Turkish, Russian diplomats discuss Syria, Libya in Moscow

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The deputy foreign ministers of Turkey and Russia discussed the settlement of the crises in Libya and Syria in the capital Moscow, Russia’s Foreign Ministry said late on Oct. 22.

During the meeting between Sedat Önal and Mikhail Bogdanov, it was stated that there has been progress in intra-Libyan political, military and economic negotiations, the ministry said in a statement published on its website.

The two highlighted the importance of dialogue among Libyans which is in line with the Berlin Conference and U.N. Security Council decisions.

Libya has been torn by a civil war since the ouster of late ruler Muammar Gaddafi in 2011.

The current government was formed in 2015 under a U.N.-led agreement, but efforts for a long-term political settlement have failed due to a military offensive by forces loyal to warlord Khalifa Haftar.

“While discussing the situation in Syria, the parties pointed out the relevance of further coordinated efforts of Russia and Turkey, including as part of the Astana process, on assisting in reaching a comprehensive settlement on the basis of Resolution 2254 of the U.N. Security Council and the commitment to the principles of the unity, territorial integrity and sovereignty of Syria,” the statement added.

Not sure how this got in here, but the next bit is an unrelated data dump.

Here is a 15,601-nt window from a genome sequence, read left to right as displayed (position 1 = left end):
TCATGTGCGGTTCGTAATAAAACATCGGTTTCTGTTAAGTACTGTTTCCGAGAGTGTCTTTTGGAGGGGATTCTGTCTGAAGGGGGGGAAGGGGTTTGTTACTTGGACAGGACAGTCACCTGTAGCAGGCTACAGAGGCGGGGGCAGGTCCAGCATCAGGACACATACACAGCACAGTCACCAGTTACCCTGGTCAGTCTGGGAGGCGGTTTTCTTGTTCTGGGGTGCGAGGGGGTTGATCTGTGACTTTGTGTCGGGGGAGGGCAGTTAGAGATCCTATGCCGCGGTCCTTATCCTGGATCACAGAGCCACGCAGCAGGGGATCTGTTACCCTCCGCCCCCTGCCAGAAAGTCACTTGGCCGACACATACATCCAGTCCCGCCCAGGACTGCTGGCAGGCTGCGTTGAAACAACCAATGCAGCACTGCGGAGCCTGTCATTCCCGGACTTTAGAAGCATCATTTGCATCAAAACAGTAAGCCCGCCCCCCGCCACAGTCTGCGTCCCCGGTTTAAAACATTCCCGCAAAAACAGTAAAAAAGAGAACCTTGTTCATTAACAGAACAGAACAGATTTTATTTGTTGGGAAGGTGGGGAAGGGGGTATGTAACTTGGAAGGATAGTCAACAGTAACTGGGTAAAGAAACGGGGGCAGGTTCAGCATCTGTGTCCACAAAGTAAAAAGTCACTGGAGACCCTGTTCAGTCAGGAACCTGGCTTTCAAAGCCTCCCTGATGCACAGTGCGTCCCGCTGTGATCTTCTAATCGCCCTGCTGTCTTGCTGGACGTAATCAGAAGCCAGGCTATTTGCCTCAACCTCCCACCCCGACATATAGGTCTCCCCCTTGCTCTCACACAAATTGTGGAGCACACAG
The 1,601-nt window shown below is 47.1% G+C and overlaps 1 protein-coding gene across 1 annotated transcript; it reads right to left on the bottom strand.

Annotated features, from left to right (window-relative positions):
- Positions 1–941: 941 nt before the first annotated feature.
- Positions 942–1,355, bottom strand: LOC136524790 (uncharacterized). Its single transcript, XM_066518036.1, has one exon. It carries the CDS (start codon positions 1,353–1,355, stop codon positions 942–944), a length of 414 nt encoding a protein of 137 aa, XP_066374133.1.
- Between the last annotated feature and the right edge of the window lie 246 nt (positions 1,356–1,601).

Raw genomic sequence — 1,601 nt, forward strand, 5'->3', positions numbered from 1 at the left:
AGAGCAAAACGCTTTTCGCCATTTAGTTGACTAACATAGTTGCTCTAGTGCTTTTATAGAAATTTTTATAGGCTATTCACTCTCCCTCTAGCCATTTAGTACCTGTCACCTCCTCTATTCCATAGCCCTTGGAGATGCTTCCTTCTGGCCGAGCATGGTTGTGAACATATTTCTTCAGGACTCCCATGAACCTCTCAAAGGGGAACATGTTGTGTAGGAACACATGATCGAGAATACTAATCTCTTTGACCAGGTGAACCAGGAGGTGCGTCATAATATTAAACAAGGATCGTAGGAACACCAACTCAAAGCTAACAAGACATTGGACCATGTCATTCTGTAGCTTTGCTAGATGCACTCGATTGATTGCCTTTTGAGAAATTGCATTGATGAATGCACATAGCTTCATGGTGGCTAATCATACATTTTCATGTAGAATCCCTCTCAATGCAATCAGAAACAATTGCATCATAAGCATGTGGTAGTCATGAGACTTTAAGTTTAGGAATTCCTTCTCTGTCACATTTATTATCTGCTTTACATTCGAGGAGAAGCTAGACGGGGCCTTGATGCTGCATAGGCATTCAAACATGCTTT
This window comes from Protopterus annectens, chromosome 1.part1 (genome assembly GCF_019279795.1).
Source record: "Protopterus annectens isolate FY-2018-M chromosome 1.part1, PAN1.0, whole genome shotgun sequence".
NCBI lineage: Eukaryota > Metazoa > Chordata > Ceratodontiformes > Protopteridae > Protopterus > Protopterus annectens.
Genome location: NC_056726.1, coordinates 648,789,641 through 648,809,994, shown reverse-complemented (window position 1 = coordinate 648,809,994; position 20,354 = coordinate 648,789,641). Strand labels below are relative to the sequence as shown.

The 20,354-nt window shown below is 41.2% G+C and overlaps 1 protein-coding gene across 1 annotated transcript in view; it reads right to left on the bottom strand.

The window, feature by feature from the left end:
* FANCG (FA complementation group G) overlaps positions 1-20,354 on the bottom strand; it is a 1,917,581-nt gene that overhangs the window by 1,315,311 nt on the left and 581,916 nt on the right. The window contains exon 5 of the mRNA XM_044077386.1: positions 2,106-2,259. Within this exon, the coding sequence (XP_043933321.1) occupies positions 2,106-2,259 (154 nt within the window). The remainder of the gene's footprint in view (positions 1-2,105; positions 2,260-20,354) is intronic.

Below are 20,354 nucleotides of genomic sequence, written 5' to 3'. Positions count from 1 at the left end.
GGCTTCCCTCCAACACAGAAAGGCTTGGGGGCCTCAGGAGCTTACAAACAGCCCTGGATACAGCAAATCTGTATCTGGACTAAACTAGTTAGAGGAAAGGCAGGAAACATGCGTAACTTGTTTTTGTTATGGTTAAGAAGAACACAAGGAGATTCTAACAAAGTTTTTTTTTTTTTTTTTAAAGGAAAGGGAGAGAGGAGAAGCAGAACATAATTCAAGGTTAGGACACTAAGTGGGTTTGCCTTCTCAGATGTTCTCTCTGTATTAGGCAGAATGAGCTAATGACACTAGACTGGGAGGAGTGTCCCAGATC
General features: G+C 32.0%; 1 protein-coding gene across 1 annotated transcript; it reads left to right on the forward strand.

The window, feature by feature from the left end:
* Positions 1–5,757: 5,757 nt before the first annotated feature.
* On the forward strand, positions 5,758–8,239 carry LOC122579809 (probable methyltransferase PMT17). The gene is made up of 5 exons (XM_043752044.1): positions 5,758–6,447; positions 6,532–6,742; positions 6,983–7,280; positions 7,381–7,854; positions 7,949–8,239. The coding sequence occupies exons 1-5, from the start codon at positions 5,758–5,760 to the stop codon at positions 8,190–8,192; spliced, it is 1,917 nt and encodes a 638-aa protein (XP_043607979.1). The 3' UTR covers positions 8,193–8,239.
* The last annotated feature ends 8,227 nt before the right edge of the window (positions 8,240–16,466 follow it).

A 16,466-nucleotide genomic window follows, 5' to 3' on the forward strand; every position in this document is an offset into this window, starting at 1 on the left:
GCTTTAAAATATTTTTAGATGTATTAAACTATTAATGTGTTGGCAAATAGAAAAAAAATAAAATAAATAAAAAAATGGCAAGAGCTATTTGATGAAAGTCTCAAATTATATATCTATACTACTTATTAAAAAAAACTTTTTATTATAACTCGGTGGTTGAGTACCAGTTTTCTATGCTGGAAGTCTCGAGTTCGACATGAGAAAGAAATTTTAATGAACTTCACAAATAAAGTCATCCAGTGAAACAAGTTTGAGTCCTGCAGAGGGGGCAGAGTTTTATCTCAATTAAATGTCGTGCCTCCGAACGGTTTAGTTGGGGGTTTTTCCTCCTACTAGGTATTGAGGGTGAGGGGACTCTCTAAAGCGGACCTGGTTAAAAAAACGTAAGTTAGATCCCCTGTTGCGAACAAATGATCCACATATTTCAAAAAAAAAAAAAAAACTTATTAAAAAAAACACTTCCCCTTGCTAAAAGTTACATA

The Astana peace process to end the Syrian conflict was launched in January 2017 by Turkey, Russia and Iran.

Syria has been ravaged by a civil war since early 2011, when the Bashar al-Assad regime cracked down on pro-democracy protesters.

Hundreds of thousands of people have been killed and more than 10 million displaced, according to U.N. estimates.

Turkish, Iranian leaders discuss Upper Karabakh, Syria 

The Turkish president on Oct. 22 spoke to his Iranian counterpart over the phone to discuss the Armenia-Azerbaijan conflict over Upper Karabakh and regional issues, including developments in Syria, according to Turkish authorities.

Recep Tayyip Erdoğan and Hassan Rouhani also exchanged views on developing the Turkey-Iran relations and strengthening the cooperation in fighting terrorism, the Directorate of Communications said in a statement.

Erdogan emphasized that the attacks of Armenia – which started a crisis with its occupation of and attacks on Azerbaijani territories – against the civilian population are “war crimes,” the statement said.

He also stressed that it is important to stand at a point that distinguishes right and wrong, as well as occupied and occupying sides in this issue.

During the phone talk, Erdoğan also said that besides common interests, Turkey sees the close cooperation and solidarity with Iran as a requirement of neighborly ties.

The Turkish leader said that it is necessary to act jointly against the PKK/YPG terrorist group, which threatens the unity and integrity of Syria, and to maintain the cease-fire in Idlib, adding that joint efforts to ensure stability are required to produce positive results.

Hurriyet Daily News

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